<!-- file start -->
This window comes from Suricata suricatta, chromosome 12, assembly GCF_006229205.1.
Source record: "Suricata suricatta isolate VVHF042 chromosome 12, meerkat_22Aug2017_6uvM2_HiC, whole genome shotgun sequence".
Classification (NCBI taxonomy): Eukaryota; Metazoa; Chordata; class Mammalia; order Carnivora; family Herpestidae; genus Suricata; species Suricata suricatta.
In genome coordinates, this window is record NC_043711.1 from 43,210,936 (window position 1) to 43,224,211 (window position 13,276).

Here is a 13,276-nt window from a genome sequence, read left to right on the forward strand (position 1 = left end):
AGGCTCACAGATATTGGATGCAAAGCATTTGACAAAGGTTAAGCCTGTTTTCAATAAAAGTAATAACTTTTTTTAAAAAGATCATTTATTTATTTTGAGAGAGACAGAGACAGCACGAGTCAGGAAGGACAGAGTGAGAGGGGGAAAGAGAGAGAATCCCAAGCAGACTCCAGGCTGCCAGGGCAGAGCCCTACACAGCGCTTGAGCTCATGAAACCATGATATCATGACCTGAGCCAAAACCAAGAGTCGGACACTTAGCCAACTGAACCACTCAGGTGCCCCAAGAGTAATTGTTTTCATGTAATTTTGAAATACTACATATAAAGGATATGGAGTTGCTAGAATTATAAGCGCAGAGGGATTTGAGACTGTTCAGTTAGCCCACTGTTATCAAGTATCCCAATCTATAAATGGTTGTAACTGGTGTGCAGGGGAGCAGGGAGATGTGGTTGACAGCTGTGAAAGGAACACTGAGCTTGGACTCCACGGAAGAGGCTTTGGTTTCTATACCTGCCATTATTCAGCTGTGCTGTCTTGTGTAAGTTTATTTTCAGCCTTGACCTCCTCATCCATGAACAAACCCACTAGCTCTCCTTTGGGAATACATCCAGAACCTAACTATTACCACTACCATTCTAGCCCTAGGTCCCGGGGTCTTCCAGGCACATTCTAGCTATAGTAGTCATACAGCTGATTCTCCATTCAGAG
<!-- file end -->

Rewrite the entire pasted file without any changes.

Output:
This window comes from Suricata suricatta, chromosome 12, assembly GCF_006229205.1.
Source record: "Suricata suricatta isolate VVHF042 chromosome 12, meerkat_22Aug2017_6uvM2_HiC, whole genome shotgun sequence".
Classification (NCBI taxonomy): Eukaryota; Metazoa; Chordata; class Mammalia; order Carnivora; family Herpestidae; genus Suricata; species Suricata suricatta.
In genome coordinates, this window is record NC_043711.1 from 43,210,936 (window position 1) to 43,224,211 (window position 13,276).

Here is a 13,276-nt window from a genome sequence, read left to right on the forward strand (position 1 = left end):
AGGCTCACAGATATTGGATGCAAAGCATTTGACAAAGGTTAAGCCTGTTTTCAATAAAAGTAATAACTTTTTTTAAAAAGATCATTTATTTATTTTGAGAGAGACAGAGACAGCACGAGTCAGGAAGGACAGAGTGAGAGGGGGAAAGAGAGAGAATCCCAAGCAGACTCCAGGCTGCCAGGGCAGAGCCCTACACAGCGCTTGAGCTCATGAAACCATGATATCATGACCTGAGCCAAAACCAAGAGTCGGACACTTAGCCAACTGAACCACTCAGGTGCCCCAAGAGTAATTGTTTTCATGTAATTTTGAAATACTACATATAAAGGATATGGAGTTGCTAGAATTATAAGCGCAGAGGGATTTGAGACTGTTCAGTTAGCCCACTGTTATCAAGTATCCCAATCTATAAATGGTTGTAACTGGTGTGCAGGGGAGCAGGGAGATGTGGTTGACAGCTGTGAAAGGAACACTGAGCTTGGACTCCACGGAAGAGGCTTTGGTTTCTATACCTGCCATTATTCAGCTGTGCTGTCTTGTGTAAGTTTATTTTCAGCCTTGACCTCCTCATCCATGAACAAACCCACTAGCTCTCCTTTGGGAATACATCCAGAACCTAACTATTACCACTACCATTCTAGCCCTAGGTCCCGGGGTCTTCCAGGCACATTCTAGCTATAGTAGTCATACAGCTGATTCTCCATTCAGAG